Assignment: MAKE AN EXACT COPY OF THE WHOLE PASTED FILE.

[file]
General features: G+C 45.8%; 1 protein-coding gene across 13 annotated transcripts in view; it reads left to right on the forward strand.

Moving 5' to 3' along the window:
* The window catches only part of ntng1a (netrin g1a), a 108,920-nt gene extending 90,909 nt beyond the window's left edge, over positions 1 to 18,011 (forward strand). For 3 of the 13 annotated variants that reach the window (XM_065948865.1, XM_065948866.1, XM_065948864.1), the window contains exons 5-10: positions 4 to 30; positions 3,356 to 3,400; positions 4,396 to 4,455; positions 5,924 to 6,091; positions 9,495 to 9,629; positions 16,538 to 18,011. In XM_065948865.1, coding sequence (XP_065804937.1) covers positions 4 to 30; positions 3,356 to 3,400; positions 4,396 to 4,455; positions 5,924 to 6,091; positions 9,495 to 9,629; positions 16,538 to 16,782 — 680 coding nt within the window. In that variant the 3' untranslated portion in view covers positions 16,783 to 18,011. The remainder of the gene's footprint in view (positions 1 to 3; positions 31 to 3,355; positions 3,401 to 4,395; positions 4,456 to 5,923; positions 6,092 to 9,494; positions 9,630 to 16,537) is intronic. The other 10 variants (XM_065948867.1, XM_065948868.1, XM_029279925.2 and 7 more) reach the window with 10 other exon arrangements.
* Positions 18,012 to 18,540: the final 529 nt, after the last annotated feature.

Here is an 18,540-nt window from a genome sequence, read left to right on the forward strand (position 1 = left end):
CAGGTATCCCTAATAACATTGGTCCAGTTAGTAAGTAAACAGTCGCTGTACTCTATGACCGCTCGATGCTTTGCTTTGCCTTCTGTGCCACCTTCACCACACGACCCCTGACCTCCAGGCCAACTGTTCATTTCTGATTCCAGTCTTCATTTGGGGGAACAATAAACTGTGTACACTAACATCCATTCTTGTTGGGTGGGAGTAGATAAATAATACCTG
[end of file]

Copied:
General features: G+C 45.8%; 1 protein-coding gene across 13 annotated transcripts in view; it reads left to right on the forward strand.

Moving 5' to 3' along the window:
* The window catches only part of ntng1a (netrin g1a), a 108,920-nt gene extending 90,909 nt beyond the window's left edge, over positions 1 to 18,011 (forward strand). For 3 of the 13 annotated variants that reach the window (XM_065948865.1, XM_065948866.1, XM_065948864.1), the window contains exons 5-10: positions 4 to 30; positions 3,356 to 3,400; positions 4,396 to 4,455; positions 5,924 to 6,091; positions 9,495 to 9,629; positions 16,538 to 18,011. In XM_065948865.1, coding sequence (XP_065804937.1) covers positions 4 to 30; positions 3,356 to 3,400; positions 4,396 to 4,455; positions 5,924 to 6,091; positions 9,495 to 9,629; positions 16,538 to 16,782 — 680 coding nt within the window. In that variant the 3' untranslated portion in view covers positions 16,783 to 18,011. The remainder of the gene's footprint in view (positions 1 to 3; positions 31 to 3,355; positions 3,401 to 4,395; positions 4,456 to 5,923; positions 6,092 to 9,494; positions 9,630 to 16,537) is intronic. The other 10 variants (XM_065948867.1, XM_065948868.1, XM_029279925.2 and 7 more) reach the window with 10 other exon arrangements.
* Positions 18,012 to 18,540: the final 529 nt, after the last annotated feature.

Here is an 18,540-nt window from a genome sequence, read left to right on the forward strand (position 1 = left end):
CAGGTATCCCTAATAACATTGGTCCAGTTAGTAAGTAAACAGTCGCTGTACTCTATGACCGCTCGATGCTTTGCTTTGCCTTCTGTGCCACCTTCACCACACGACCCCTGACCTCCAGGCCAACTGTTCATTTCTGATTCCAGTCTTCATTTGGGGGAACAATAAACTGTGTACACTAACATCCATTCTTGTTGGGTGGGAGTAGATAAATAATACCTG